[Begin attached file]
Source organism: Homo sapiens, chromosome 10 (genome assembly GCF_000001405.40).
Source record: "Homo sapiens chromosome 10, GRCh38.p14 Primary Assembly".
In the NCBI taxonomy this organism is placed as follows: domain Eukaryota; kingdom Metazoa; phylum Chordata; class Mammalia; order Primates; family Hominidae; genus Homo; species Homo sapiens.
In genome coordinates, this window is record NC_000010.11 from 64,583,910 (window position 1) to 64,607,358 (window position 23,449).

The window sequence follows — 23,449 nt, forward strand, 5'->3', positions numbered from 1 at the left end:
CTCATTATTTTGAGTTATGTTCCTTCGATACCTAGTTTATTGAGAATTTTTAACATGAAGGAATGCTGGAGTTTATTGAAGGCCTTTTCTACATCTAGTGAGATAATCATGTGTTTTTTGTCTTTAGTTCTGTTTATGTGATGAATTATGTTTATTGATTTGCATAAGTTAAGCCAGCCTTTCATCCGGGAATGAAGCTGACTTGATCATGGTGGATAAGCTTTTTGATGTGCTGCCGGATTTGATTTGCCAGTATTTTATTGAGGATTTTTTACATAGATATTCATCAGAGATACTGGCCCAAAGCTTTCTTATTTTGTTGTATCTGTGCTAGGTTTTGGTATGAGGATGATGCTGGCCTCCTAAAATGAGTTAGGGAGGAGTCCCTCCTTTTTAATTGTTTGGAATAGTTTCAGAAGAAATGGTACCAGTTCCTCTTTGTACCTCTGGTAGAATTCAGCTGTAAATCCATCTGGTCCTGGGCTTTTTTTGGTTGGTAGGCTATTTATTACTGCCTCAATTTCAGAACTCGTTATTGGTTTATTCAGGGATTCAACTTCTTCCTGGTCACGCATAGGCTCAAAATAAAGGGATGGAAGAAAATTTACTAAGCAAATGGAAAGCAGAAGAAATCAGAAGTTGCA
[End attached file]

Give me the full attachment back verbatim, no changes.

Source organism: Homo sapiens, chromosome 10 (genome assembly GCF_000001405.40).
Source record: "Homo sapiens chromosome 10, GRCh38.p14 Primary Assembly".
In the NCBI taxonomy this organism is placed as follows: domain Eukaryota; kingdom Metazoa; phylum Chordata; class Mammalia; order Primates; family Hominidae; genus Homo; species Homo sapiens.
In genome coordinates, this window is record NC_000010.11 from 64,583,910 (window position 1) to 64,607,358 (window position 23,449).

The window sequence follows — 23,449 nt, forward strand, 5'->3', positions numbered from 1 at the left end:
CTCATTATTTTGAGTTATGTTCCTTCGATACCTAGTTTATTGAGAATTTTTAACATGAAGGAATGCTGGAGTTTATTGAAGGCCTTTTCTACATCTAGTGAGATAATCATGTGTTTTTTGTCTTTAGTTCTGTTTATGTGATGAATTATGTTTATTGATTTGCATAAGTTAAGCCAGCCTTTCATCCGGGAATGAAGCTGACTTGATCATGGTGGATAAGCTTTTTGATGTGCTGCCGGATTTGATTTGCCAGTATTTTATTGAGGATTTTTTACATAGATATTCATCAGAGATACTGGCCCAAAGCTTTCTTATTTTGTTGTATCTGTGCTAGGTTTTGGTATGAGGATGATGCTGGCCTCCTAAAATGAGTTAGGGAGGAGTCCCTCCTTTTTAATTGTTTGGAATAGTTTCAGAAGAAATGGTACCAGTTCCTCTTTGTACCTCTGGTAGAATTCAGCTGTAAATCCATCTGGTCCTGGGCTTTTTTTGGTTGGTAGGCTATTTATTACTGCCTCAATTTCAGAACTCGTTATTGGTTTATTCAGGGATTCAACTTCTTCCTGGTCACGCATAGGCTCAAAATAAAGGGATGGAAGAAAATTTACTAAGCAAATGGAAAGCAGAAGAAATCAGAAGTTGCA